The most recent project for this summer’s class was a filled space, not site specific, Simulacra or Enchantment installation. I worked with the Simulacra idea, a different space within our normal environment. An Enchantment involves changing your normal environment to present an idea. In any case, though, these pieces differ from the Castle Rock day, in that they can be picked up and moved to any place and remain the same. They are not dependent upon their location to be effective.
I used the Crucibles again, they are proving quite versatile, and I love getting to know each of them better as the weeks go on. Each of them has dimples and curves that are different from the others.
In order to lend context to the idea of Crucible- a ceramic or metal container in which metals or other materials may be melted- a place or situation in which elements interact to produce something new- I used text on a canvas drop cloth to portray the above paraphrase from Merriam-Webster.
While the end results seem somewhat PotteryBarn-ish, I learned a ton about display elements, how to welcome an audience to experience your work in a non-traditional way, the pitfalls of psychological boundaries (the edge of fabric is an effective wall to interaction), and how to make intent clear without being blatant. Clean and clear tagging is important.
Next week is a Personal installation in which I will work on a small version of my current thesis proposal. Keep your eyes peeled!
This summer’s class is an installation and exhibit planning course, giving us exposure to and practice with a number of different types of installation work. Our first major assignment was to work with the landscape at Castle Rock, KS, to create a Rapprochement installation, or a work which is in harmony with its surroundings. The flip side of this assignment is an Intervention, in which the audience is encouraged or forced to engage in the piece and gain and experience, whether difficult or unpleasant, or simply thought-provoking and tricky to navigate.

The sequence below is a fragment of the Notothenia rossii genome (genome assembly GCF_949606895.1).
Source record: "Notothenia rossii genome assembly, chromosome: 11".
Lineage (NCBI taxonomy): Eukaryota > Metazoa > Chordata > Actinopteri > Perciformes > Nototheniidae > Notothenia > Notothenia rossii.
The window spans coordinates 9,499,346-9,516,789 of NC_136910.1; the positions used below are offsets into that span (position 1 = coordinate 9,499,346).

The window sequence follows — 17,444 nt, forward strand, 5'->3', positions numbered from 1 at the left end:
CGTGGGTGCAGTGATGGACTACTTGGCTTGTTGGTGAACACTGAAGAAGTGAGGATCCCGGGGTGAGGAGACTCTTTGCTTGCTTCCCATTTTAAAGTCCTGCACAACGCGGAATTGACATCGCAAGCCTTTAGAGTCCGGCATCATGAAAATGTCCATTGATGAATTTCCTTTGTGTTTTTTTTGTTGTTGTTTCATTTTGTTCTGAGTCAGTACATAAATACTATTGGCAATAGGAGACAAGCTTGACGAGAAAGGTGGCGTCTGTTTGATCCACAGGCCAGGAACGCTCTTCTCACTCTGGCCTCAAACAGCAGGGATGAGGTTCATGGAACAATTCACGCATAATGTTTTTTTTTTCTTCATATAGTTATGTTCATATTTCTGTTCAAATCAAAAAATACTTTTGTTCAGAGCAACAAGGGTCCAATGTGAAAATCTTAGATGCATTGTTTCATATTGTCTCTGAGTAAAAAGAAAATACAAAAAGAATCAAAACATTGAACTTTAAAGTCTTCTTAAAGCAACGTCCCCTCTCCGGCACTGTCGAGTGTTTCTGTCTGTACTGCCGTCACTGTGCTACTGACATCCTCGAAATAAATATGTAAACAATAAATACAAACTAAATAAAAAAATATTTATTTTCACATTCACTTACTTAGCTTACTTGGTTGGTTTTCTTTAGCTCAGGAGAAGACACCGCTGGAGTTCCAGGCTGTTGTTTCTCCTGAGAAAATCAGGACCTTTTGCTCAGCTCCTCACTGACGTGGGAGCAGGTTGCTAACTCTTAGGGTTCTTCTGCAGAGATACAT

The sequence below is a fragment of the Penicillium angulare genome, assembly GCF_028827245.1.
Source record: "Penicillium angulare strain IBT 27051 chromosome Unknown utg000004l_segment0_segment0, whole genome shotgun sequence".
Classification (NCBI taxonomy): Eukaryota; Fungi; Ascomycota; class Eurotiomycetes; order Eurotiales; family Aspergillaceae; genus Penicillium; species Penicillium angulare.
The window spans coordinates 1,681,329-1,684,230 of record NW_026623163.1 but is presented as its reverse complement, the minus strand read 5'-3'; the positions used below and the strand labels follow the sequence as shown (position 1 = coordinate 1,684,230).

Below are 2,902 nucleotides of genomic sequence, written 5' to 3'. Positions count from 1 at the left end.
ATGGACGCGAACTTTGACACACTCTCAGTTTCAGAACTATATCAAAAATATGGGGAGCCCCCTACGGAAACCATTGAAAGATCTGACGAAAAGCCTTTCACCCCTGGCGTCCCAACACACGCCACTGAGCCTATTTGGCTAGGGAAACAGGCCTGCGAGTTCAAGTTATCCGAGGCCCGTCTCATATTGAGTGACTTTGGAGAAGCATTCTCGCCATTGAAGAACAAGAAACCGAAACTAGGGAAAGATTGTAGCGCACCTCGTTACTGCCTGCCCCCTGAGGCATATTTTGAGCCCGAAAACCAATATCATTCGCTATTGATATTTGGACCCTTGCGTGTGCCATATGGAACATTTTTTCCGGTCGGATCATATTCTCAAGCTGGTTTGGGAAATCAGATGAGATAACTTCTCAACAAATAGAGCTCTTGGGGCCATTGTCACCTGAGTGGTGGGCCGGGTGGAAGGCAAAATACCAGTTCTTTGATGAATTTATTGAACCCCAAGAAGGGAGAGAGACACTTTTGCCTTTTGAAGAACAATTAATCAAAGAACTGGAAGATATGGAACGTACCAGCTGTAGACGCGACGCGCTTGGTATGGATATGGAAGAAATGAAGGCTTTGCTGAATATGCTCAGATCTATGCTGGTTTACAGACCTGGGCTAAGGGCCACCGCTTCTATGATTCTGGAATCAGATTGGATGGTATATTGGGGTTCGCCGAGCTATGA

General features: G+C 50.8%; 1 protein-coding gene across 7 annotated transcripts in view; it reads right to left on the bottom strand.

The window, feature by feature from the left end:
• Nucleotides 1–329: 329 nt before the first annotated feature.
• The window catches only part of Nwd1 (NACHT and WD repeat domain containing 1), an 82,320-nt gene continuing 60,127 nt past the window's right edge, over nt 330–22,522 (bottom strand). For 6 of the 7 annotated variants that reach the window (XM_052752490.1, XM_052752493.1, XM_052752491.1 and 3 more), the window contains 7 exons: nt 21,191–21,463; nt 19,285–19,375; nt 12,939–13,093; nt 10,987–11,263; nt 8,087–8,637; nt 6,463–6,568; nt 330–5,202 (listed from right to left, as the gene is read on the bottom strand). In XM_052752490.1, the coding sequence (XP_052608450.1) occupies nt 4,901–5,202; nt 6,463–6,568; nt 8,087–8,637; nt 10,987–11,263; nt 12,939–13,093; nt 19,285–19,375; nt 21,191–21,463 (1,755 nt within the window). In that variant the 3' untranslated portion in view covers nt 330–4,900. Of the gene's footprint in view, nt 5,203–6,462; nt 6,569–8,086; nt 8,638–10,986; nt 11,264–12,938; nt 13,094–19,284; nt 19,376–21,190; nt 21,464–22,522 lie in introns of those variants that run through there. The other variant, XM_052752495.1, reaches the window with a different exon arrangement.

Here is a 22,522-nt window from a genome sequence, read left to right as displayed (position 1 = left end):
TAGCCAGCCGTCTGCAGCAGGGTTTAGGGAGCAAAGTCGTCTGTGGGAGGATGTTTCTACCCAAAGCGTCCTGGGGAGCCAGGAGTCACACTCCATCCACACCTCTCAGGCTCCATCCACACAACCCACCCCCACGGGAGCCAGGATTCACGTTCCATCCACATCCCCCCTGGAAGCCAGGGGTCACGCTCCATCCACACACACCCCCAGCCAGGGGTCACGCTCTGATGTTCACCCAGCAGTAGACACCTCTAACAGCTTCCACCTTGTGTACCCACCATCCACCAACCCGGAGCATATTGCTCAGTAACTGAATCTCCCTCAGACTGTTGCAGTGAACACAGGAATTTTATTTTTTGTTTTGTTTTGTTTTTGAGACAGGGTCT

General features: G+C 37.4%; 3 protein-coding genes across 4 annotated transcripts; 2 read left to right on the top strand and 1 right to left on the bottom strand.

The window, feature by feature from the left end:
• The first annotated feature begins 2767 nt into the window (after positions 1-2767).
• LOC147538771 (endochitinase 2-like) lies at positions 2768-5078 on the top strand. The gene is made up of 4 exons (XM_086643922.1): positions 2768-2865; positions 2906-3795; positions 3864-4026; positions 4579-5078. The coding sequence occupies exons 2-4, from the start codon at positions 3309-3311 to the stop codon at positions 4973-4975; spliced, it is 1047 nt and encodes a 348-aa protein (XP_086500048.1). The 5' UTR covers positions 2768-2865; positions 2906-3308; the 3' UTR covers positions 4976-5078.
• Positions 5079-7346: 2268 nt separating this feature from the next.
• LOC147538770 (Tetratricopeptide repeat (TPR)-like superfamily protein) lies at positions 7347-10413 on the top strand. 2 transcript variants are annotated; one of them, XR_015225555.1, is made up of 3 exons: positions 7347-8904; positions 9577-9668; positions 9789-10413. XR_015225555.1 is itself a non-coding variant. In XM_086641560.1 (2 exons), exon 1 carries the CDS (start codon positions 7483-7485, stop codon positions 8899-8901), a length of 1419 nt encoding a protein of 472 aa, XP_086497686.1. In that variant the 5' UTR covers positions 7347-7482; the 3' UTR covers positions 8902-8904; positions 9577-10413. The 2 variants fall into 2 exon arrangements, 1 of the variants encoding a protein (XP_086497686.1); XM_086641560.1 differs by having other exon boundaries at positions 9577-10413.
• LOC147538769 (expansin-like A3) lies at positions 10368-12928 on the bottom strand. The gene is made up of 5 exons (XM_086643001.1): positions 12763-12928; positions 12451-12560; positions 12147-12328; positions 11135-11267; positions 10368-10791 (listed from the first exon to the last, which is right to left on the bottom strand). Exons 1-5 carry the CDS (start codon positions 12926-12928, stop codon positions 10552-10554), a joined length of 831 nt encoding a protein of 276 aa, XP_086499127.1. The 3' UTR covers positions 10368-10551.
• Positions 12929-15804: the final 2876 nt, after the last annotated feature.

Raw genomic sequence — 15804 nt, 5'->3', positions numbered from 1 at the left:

I was unsure what to expect, but I love the idea of being in harmony with the space you are in. To prepare for the project, I made notes of what I was looking for: an incline with ledges, possibly some foliage, hopefully water-washed, and shaded. Upon arrival, a perfect spot showed itself in short order and I set about setting up the Crucibles from last semester. This combination of high fired and glazed stoneware against the chalky stone of the Castle Rock formations worked better than I had imagined and I went back with my friend and colleague, Eleanor Heimbaugh, to try a few new settings the following weekend.
Previously, we had been assigned a practice round, for which I made several small cups, and installed them on the Hays Hanging Bridge. I didn’t connect the dots about the Hanging Bridge, but from what I understand the bridge was used for lynchings. Upon learning this, I went back and added some iron oxide to water in the cups and photographed them as they began to disintegrate. This piece was deemed still object based, as you can see the entirety of it from one viewpoint, and was great practice for the Castle Rock project.